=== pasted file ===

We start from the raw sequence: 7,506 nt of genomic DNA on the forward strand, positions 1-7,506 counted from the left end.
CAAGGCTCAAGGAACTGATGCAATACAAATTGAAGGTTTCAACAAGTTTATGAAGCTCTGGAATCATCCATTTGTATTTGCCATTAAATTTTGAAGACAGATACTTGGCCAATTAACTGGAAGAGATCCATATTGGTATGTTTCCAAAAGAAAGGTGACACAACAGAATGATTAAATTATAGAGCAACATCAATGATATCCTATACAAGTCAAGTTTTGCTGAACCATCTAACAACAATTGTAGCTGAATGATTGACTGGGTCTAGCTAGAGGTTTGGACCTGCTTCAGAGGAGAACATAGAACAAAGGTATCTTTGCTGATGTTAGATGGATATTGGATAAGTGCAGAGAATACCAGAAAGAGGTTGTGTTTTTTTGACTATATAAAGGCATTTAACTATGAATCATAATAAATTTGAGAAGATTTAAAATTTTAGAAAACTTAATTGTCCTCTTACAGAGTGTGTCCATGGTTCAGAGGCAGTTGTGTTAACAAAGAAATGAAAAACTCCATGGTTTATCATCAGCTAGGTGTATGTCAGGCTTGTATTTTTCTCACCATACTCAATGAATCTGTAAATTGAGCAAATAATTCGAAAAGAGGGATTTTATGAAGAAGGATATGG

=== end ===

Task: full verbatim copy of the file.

We start from the raw sequence: 7,506 nt of genomic DNA on the forward strand, positions 1-7,506 counted from the left end.
CAAGGCTCAAGGAACTGATGCAATACAAATTGAAGGTTTCAACAAGTTTATGAAGCTCTGGAATCATCCATTTGTATTTGCCATTAAATTTTGAAGACAGATACTTGGCCAATTAACTGGAAGAGATCCATATTGGTATGTTTCCAAAAGAAAGGTGACACAACAGAATGATTAAATTATAGAGCAACATCAATGATATCCTATACAAGTCAAGTTTTGCTGAACCATCTAACAACAATTGTAGCTGAATGATTGACTGGGTCTAGCTAGAGGTTTGGACCTGCTTCAGAGGAGAACATAGAACAAAGGTATCTTTGCTGATGTTAGATGGATATTGGATAAGTGCAGAGAATACCAGAAAGAGGTTGTGTTTTTTTGACTATATAAAGGCATTTAACTATGAATCATAATAAATTTGAGAAGATTTAAAATTTTAGAAAACTTAATTGTCCTCTTACAGAGTGTGTCCATGGTTCAGAGGCAGTTGTGTTAACAAAGAAATGAAAAACTCCATGGTTTATCATCAGCTAGGTGTATGTCAGGCTTGTATTTTTCTCACCATACTCAATGAATCTGTAAATTGAGCAAATAATTCGAAAAGAGGGATTTTATGAAGAAGGATATGG